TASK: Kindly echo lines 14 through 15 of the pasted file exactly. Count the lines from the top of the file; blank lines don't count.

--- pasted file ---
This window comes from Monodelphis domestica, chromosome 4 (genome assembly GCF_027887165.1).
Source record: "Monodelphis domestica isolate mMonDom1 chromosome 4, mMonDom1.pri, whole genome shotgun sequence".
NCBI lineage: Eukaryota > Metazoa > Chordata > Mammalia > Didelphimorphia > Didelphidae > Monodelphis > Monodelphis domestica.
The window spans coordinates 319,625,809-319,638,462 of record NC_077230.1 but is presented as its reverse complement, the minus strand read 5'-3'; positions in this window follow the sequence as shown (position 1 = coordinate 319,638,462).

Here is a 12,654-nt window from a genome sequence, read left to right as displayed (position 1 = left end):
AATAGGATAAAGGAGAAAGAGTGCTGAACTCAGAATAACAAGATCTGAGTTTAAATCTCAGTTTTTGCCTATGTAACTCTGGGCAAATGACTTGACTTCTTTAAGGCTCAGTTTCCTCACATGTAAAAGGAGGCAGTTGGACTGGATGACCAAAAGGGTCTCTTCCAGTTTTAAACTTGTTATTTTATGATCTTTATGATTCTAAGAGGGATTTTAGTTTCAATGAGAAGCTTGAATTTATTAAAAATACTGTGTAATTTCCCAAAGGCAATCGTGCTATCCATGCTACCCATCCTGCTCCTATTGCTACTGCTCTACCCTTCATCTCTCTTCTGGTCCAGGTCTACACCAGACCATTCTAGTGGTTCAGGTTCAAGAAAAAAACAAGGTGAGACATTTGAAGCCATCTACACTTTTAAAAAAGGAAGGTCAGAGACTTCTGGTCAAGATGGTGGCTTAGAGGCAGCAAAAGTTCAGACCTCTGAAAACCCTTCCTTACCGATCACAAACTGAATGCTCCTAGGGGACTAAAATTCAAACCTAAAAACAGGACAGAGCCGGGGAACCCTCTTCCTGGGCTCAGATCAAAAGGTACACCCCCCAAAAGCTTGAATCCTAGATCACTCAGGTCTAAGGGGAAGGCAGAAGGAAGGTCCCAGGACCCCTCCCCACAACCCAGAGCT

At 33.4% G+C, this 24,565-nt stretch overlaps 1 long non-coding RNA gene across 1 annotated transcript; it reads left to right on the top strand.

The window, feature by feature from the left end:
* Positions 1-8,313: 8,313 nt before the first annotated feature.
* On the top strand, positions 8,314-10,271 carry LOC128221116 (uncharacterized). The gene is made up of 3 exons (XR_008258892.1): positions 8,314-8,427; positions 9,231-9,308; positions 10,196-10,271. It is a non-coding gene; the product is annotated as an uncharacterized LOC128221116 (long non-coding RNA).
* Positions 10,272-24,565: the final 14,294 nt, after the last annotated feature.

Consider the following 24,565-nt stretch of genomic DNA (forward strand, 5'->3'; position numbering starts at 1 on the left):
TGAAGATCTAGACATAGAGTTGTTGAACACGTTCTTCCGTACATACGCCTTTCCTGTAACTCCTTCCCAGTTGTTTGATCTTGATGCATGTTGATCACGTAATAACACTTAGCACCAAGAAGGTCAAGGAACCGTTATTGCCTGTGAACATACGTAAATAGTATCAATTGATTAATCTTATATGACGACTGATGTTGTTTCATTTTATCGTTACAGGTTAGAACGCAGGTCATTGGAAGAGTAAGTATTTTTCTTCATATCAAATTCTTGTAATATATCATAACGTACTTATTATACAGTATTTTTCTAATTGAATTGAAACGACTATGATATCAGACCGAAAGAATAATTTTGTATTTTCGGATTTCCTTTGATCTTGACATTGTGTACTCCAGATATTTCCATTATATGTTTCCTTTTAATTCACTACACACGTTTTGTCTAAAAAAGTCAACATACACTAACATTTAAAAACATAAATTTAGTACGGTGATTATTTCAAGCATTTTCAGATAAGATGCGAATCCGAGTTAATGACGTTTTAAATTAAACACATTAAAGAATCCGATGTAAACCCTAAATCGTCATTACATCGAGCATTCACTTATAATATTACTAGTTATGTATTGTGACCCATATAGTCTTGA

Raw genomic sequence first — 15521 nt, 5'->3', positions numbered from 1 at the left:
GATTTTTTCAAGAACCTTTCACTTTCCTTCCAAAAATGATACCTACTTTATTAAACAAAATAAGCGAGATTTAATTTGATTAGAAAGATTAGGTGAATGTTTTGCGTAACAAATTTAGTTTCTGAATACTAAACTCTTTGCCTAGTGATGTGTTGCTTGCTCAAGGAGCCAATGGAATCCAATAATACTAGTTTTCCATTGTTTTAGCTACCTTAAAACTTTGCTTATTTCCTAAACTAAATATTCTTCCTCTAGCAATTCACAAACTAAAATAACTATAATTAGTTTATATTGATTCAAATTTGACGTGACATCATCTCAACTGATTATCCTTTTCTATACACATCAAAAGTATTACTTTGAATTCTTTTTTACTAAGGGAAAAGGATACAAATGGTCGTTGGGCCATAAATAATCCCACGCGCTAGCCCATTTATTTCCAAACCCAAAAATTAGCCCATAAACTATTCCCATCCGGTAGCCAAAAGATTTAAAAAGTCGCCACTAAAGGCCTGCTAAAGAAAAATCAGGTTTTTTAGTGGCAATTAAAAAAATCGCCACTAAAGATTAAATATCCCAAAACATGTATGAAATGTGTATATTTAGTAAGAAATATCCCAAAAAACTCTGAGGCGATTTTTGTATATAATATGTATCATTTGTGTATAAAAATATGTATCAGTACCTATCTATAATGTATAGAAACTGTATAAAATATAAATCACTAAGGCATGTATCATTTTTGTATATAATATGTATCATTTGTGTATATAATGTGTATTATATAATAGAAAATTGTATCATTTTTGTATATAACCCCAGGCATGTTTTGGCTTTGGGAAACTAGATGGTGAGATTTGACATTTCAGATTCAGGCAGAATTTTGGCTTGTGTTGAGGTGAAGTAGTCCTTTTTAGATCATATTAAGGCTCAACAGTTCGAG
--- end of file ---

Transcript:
Raw genomic sequence first — 15521 nt, 5'->3', positions numbered from 1 at the left:
GATTTTTTCAAGAACCTTTCACTTTCCTTCCAAAAATGATACCTACTTTATTAAACAAAATAAGCGAGATTTAATTTGATTAGAAAGATTAGGTGAATGTTTTGCGTAACAAATTTAGTTTCTGAATACTAAACTCTTTGCCTAGTGATGTGTTGCTTGCTCAAGGAGCCAATGGAATCCAATAATACTAGTTTTCCATTGTTTTAGCTACCTTAAAACTTTGCTTATTTCCTAAACTAAATATTCTTCCTCTAGCAATTCACAAACTAAAATAACTATAATTAGTTTATATTGATTCAAATTTGACGTGACATCATCTCAACTGATTATCCTTTTCTATACACATCAAAAGTATTACTTTGAATTCTTTTTTACTAAGGGAAAAGGATACAAATGGTCGTTGGGCCATAAATAATCCCACGCGCTAGCCCATTTATTTCCAAACCCAAAAATTAGCCCATAAACTATTCCCATCCGGTAGCCAAAAGATTTAAAAAGTCGCCACTAAAGGCCTGCTAAAGAAAAATCAGGTTTTTTAGTGGCAATTAAAAAAATCGCCACTAAAGATTAAATATCCCAAAACATGTATGAAATGTGTATATTTAGTAAGAAATATCCCAAAAAACTCTGAGGCGATTTTTGTATATAATATGTATCATTTGTGTATAAAAATATGTATCAGTACCTATCTATAATGTATAGAAACTGTATAAAATATAAATCACTAAGGCATGTATCATTTTTGTATATAATATGTATCATTTGTGTATATAATGTGTATTATATAATAGAAAATTGTATCATTTTTGTATATAACCCCAGGCATGTTTTGGCTTTGGGAAACTAGATGGTGAGATTTGACATTTCAGATTCAGGCAGAATTTTGGCTTGTGTTGAGGTGAAGTAGTCCTTTTTAGATCATATTAAGGCTCAACAGTTCGAG